Asked whether Boeing was presenting a best-case scenario, Osamu Shinobe, the architect of All Nippon Airways’ strategy to put the fuel-efficient 787 at the centre of the airline’s fleet planning, said, “That’s what we understand it to be.”
“The problem is we don’t know how long the Federal Aviation Administration (FAA) will take to finish its checks (on the new battery system),” he said in an interview.
For Boeing to meet its target, Shinobe explained the plane maker needs to complete certification testing this week, and gain quick FAA approval followed by an airworthiness directive soon after. It would then have to transport all the parts and equipment to 787s parked around the world to begin installing the new batteries. Boeing has said that could take a week per plane.
A side note: Weather conditions this week in the Seattle area are forecast to be pretty abysmal, with sometimes heavy rains and high winds. Whether this will be a factor for the test flight is unknown.
Bloomberg has this today:
Norwegian Air is among airlines affected by the idling of the global Dreamliner fleet on Jan. 16 in the wake of incidents with lithium-ion batteries. While Boeing has proposed a fix, it hasn’t given new delivery dates for planes the Oslo-based company should get from April, Kjos said in an interview.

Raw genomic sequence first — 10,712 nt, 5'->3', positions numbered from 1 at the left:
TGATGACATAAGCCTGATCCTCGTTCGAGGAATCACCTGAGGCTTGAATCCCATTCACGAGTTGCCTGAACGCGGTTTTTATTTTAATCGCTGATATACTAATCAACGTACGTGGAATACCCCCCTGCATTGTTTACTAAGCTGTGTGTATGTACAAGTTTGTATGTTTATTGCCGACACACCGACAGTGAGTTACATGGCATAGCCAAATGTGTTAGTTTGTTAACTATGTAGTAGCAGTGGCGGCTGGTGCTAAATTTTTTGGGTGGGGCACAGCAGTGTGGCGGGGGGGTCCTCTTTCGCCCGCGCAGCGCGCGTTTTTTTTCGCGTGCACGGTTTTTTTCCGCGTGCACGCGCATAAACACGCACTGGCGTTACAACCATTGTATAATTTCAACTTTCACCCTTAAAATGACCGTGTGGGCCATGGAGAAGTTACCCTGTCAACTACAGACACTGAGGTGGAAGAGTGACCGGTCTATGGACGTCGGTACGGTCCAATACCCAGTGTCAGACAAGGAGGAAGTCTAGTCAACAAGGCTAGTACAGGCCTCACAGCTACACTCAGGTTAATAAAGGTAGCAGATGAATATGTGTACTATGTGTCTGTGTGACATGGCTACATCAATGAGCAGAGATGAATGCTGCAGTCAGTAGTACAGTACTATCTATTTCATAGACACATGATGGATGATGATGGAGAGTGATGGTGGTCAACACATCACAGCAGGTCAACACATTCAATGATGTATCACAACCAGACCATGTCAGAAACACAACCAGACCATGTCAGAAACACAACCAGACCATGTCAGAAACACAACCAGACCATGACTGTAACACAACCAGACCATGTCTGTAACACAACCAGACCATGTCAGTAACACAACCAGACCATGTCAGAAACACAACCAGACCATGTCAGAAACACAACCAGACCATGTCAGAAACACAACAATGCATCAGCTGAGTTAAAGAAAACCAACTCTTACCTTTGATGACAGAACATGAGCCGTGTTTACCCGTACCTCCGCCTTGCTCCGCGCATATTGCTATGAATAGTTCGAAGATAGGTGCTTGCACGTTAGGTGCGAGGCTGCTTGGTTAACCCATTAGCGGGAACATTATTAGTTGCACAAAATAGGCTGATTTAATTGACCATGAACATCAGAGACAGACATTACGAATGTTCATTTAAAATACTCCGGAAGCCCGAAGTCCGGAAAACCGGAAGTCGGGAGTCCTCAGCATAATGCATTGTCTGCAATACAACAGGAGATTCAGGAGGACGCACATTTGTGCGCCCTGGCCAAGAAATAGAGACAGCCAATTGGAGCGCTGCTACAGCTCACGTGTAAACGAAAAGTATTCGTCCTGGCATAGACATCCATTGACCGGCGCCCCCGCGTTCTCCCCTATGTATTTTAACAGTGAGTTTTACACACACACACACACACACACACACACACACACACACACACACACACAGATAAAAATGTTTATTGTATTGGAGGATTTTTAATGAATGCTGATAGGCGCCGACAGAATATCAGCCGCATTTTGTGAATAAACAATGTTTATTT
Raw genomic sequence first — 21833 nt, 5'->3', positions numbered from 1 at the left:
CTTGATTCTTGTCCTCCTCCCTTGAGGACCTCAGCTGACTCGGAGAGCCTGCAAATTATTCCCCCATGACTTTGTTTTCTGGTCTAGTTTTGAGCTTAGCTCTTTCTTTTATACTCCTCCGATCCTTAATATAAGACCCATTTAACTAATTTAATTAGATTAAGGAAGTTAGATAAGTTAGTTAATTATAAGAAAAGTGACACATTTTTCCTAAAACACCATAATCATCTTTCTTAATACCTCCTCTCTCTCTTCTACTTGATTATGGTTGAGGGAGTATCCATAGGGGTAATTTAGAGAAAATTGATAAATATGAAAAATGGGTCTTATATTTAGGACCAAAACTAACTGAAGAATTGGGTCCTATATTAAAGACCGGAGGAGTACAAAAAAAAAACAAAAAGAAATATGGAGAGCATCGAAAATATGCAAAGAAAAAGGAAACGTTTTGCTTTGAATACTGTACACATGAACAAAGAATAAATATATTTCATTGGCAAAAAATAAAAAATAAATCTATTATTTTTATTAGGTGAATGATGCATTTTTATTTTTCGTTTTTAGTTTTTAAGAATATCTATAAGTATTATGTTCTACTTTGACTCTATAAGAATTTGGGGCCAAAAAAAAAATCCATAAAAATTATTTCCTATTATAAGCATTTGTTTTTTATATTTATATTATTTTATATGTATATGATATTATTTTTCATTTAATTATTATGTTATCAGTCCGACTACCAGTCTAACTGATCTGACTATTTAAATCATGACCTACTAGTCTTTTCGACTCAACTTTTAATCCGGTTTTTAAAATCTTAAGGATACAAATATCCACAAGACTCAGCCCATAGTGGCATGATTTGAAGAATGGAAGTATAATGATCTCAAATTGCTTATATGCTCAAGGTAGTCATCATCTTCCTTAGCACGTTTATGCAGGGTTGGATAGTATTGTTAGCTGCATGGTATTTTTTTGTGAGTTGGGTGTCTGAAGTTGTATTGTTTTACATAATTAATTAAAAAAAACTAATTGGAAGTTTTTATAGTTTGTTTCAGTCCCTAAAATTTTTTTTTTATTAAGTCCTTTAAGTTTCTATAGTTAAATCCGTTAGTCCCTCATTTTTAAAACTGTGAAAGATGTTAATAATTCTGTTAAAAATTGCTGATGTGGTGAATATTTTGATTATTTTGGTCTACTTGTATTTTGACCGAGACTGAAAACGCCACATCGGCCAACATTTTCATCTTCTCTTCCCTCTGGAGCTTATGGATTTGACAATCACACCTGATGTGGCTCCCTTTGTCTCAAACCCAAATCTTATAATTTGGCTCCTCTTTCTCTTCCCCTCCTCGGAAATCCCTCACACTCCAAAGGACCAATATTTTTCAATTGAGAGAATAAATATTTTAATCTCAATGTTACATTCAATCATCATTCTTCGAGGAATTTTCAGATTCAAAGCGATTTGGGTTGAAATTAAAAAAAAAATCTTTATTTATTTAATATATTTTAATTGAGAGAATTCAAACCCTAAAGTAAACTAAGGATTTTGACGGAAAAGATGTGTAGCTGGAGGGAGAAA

“There’ll be a delay that hits us on the first two aircraft,” Kjos said. Norwegian Air has leased two Airbus SAS A340s to provide cover, one for two months, the other for three, during which time the 787s should arrive, he said.
This suggests NAS doesn’t expect its 787s until June or July at the earliest.
NTSB Report Comes Today: The National Transportation Safety Board issues its preliminary report on the Boeing 787 JAL fire today, around 11am ET. Here is the NTSB 787 page that has been updated throughout the process. We’re traveling and may not be able to pick up the report as it comes out, so Readers, please do so and post in Comments; we’ll upgrade to a fresh post when able.
FAA readies OK for 787 plan: The FAA is expected to give Boeing the green light to begin implementing its proposed plans to fix the 787 battery issues. We expect this approval to be Friday or next week. Extensive testing will be required, but the length remains unclear. The NTSB report may or may not have implications.
Ray LaHood, secretary of the Department of Transportation (the FAA is part of DOT), still has questions. See this Wall Street Journal article via Google News, so it should be readable to all. A key paragraph:
[P]ushback against a quick final decision from Mr. LaHood—who oversees the FAA and must sign off on any package of fixes—and from regulators in Japan threatens to delay the more important resumption of Dreamliner commercial flights for months, according to industry and government officials. (Emphasis added.)